Foster Families Needed – May Is Foster Care Awareness Month
May is Foster Care Awareness Month. Currently in the US almost half a million children and teens live in foster care; an estimated 10 thousand of them are in Washington. And the need for foster homes has ncreased due to the pandemic.
Nicole Myjak has fostered more than 40 children over the last ten years. Myjak is licensed through the state to take children from birth through teens.
“We get requests daily. Sometimes we get requests even like, can you take this kid for a night?”
Teens can be hard to place in foster care. Stephanie Baxter, worked as a social worker for over two decades, says getting teens placed in a safe home is difficult because they often have dealt with more trauma.
“There’s a kid, as far as I know, he is still living in a hotel and he has been living in a hotel for at least three years. And yes this is a teenager I placed. He came to me at seven. I know he was seven because he lost his first tooth in the back of a state car..I was driving him.”
The pandemic stressed the foster system even more. There were less homes for fosters as uncertainties around Covid-19 made families less open to taking in children.
Ernest Henderson is the statewide director of high school programs for Treehouse, a non-profit that serves children in foster care.
“Some of the issues we are finding is that we have fewer people that are willing to do foster care than before the pandemic. Every year, in and out, in the state of Washington, we have a deficit of 2000 homes that we need to place all our foster kids appropriately.”
Henderson understands teens living in foster care. Henderson says he was an angry, difficult teen himself.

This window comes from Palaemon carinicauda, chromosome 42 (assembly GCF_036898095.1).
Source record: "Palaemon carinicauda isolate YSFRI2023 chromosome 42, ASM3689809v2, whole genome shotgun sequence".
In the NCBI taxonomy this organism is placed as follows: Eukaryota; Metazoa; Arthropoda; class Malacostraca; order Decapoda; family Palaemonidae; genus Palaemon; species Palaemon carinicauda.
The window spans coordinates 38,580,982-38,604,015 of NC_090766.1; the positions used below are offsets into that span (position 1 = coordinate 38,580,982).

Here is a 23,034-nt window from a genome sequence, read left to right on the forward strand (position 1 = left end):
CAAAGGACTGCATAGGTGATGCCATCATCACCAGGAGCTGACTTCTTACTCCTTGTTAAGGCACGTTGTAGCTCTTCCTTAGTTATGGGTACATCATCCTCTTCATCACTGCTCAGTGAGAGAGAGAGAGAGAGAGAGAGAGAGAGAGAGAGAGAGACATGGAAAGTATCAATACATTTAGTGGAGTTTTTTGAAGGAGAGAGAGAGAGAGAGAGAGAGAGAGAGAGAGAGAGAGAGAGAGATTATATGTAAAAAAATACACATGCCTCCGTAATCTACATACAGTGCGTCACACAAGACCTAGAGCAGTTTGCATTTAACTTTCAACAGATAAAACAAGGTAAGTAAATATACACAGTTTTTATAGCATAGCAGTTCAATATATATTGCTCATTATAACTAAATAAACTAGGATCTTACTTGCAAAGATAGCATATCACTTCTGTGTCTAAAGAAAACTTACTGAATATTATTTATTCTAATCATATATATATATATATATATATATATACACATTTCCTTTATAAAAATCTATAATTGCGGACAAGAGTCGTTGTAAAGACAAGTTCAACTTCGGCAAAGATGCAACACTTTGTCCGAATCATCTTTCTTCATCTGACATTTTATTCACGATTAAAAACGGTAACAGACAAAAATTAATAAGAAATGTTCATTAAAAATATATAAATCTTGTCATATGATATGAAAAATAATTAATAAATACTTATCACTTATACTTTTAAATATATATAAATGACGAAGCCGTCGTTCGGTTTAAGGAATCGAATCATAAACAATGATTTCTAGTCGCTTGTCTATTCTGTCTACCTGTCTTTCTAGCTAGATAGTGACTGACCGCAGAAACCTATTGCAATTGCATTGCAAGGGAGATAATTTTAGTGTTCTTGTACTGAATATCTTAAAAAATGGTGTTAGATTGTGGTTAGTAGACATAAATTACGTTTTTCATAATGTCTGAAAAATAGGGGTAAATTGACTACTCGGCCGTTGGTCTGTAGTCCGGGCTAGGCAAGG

“I was in several foster homes. It was a cycle where we, my sisters and I, we would be moved into a foster home and stay there for six months or so and then moved to our birth parents and then the cycle would repeat itself. And that’s a pretty common story you would hear.”
Henderson runs a program called Graduation Success which works with kids after they complete from 8th grade through high school graduation. The aim of the program is to help these kids graduate high school and move on to trade school or college. Nationally, only two in ten kids in foster care graduate from high school. Compare that with the rate of seven in ten graduating among kids not in foster care.
“We have youth that face so many issues that they develop a very high level of grit, stick-to-it-ous, and if we are able to provide them with the framework and the support and advocacy…that they can take a hold of those things and find success, they are often going to have a very positive impact on this world.”
Henderson’s program has mentors to help kids with their attendance and behavior. It also provides money for school clothes and drivers ed.
Former social worker Stephanie Baxter knows that there are dedicated individuals who want to serve.
“And it is us, still doing the work everyday, plodding along, finding the kids that you know, we can at least help get through the system.”
Foster Care Awareness month highlights the need for additional foster families and to provide support for existing caregivers.
Those considering being a foster parent can inquire through the state. Background checks, home visits, and training are required.
Produced with assistance from the Public Media Journalists Association Editor Corps funded by the Corporation for Public Broadcasting, a private corporation funded by the American people.